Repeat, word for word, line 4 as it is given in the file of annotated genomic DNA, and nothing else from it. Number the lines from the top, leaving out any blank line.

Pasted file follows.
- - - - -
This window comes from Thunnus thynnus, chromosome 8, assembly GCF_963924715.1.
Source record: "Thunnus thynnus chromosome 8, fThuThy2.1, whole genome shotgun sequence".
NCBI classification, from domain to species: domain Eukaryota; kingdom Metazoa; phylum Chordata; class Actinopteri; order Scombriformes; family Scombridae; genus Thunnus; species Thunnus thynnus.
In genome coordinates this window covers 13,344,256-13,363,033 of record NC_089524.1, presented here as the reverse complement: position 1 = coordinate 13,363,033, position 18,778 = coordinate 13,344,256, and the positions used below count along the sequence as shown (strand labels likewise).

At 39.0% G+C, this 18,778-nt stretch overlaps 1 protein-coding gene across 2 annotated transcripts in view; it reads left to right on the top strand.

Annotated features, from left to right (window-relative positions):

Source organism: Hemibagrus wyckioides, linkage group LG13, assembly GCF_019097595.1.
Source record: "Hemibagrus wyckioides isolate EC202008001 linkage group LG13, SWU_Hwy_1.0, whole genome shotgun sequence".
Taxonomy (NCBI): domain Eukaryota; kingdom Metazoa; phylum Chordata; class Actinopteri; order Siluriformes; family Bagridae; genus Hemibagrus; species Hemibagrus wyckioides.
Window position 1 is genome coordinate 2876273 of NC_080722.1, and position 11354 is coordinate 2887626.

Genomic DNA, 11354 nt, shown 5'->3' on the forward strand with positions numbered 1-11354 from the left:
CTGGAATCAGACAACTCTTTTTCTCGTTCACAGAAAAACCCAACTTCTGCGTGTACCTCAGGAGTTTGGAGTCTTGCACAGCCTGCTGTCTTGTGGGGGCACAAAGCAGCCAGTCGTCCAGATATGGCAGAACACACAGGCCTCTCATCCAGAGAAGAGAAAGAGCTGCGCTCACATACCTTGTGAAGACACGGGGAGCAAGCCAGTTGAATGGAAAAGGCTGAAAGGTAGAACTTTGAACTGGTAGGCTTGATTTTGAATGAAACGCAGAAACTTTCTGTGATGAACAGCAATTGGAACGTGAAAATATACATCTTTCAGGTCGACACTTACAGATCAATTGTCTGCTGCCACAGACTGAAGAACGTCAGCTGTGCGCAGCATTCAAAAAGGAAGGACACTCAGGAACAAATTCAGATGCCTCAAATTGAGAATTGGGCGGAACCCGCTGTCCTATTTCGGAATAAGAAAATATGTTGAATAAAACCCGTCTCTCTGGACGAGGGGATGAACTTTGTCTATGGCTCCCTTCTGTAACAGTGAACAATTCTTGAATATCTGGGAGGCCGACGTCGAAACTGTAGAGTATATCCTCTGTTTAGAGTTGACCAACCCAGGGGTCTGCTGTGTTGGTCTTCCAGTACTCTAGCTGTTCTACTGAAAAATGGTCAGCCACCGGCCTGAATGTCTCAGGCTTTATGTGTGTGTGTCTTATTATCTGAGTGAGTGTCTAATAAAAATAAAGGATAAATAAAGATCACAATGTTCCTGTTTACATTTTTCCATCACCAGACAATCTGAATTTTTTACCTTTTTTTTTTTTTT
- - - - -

In genome coordinates this window covers 13,344,256-13,363,033 of record NC_089524.1, presented here as the reverse complement: position 1 = coordinate 13,363,033, position 18,778 = coordinate 13,344,256, and the positions used below count along the sequence as shown (strand labels likewise).